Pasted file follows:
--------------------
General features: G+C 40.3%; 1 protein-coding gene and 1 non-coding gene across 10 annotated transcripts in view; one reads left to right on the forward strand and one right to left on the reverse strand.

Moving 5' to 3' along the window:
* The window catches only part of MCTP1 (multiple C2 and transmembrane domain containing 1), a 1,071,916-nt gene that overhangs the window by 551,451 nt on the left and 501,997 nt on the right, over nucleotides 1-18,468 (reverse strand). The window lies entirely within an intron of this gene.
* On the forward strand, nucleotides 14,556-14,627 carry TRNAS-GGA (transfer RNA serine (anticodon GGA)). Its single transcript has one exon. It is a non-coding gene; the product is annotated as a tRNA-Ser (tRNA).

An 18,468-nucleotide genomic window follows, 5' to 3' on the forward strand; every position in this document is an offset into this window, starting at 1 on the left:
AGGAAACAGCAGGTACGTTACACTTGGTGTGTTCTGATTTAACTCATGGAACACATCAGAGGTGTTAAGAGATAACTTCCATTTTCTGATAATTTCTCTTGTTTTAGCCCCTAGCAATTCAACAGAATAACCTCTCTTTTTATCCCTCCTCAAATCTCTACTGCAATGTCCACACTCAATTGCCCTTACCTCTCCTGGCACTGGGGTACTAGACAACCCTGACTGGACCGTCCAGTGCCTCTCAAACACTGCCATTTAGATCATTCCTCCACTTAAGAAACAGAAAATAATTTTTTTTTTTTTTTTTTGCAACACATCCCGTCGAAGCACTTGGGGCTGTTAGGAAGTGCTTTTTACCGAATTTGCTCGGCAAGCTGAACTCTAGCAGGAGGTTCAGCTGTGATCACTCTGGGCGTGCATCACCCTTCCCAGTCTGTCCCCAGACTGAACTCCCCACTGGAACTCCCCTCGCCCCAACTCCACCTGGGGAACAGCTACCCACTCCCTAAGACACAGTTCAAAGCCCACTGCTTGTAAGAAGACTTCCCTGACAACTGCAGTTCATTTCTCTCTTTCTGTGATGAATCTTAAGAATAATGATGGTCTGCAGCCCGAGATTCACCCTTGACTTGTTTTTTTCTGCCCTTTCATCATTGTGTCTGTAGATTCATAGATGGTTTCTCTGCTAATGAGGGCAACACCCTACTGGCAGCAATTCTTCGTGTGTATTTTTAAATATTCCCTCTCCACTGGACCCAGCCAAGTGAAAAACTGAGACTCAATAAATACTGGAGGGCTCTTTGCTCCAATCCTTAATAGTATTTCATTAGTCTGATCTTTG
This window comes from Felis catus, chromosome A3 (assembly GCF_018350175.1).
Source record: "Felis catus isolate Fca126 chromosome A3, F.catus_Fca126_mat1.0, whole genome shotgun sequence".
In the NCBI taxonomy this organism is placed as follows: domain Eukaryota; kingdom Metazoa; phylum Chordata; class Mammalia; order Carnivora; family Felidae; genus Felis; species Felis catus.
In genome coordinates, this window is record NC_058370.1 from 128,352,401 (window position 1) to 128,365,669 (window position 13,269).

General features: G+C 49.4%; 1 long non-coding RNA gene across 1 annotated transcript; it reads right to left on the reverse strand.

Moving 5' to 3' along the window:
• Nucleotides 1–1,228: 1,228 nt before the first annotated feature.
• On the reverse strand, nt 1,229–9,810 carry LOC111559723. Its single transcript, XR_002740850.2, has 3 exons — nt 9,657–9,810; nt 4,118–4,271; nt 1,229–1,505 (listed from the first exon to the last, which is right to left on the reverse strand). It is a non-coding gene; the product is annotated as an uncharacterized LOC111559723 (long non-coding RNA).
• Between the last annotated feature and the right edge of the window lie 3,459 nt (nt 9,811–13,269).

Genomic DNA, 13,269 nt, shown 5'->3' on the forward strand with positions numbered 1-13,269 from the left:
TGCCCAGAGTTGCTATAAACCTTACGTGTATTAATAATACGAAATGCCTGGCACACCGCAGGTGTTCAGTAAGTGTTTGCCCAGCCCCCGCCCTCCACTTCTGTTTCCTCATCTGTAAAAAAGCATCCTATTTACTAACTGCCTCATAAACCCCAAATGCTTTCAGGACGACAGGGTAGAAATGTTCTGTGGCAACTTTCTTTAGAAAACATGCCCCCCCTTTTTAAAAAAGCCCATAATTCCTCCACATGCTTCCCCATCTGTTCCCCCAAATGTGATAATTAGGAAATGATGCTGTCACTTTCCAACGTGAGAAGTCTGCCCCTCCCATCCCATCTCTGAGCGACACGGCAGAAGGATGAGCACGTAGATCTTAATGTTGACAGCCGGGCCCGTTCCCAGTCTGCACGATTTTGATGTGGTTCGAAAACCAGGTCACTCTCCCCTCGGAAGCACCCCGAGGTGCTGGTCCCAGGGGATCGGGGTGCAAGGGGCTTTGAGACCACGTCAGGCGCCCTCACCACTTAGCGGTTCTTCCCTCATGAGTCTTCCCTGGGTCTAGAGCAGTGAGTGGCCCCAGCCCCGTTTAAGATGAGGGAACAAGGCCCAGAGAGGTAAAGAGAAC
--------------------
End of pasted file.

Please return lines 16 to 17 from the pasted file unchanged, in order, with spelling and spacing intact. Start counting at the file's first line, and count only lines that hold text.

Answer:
Genomic DNA, 13,269 nt, shown 5'->3' on the forward strand with positions numbered 1-13,269 from the left:
TGCCCAGAGTTGCTATAAACCTTACGTGTATTAATAATACGAAATGCCTGGCACACCGCAGGTGTTCAGTAAGTGTTTGCCCAGCCCCCGCCCTCCACTTCTGTTTCCTCATCTGTAAAAAAGCATCCTATTTACTAACTGCCTCATAAACCCCAAATGCTTTCAGGACGACAGGGTAGAAATGTTCTGTGGCAACTTTCTTTAGAAAACATGCCCCCCCTTTTTAAAAAAGCCCATAATTCCTCCACATGCTTCCCCATCTGTTCCCCCAAATGTGATAATTAGGAAATGATGCTGTCACTTTCCAACGTGAGAAGTCTGCCCCTCCCATCCCATCTCTGAGCGACACGGCAGAAGGATGAGCACGTAGATCTTAATGTTGACAGCCGGGCCCGTTCCCAGTCTGCACGATTTTGATGTGGTTCGAAAACCAGGTCACTCTCCCCTCGGAAGCACCCCGAGGTGCTGGTCCCAGGGGATCGGGGTGCAAGGGGCTTTGAGACCACGTCAGGCGCCCTCACCACTTAGCGGTTCTTCCCTCATGAGTCTTCCCTGGGTCTAGAGCAGTGAGTGGCCCCAGCCCCGTTTAAGATGAGGGAACAAGGCCCAGAGAGGTAAAGAGAAC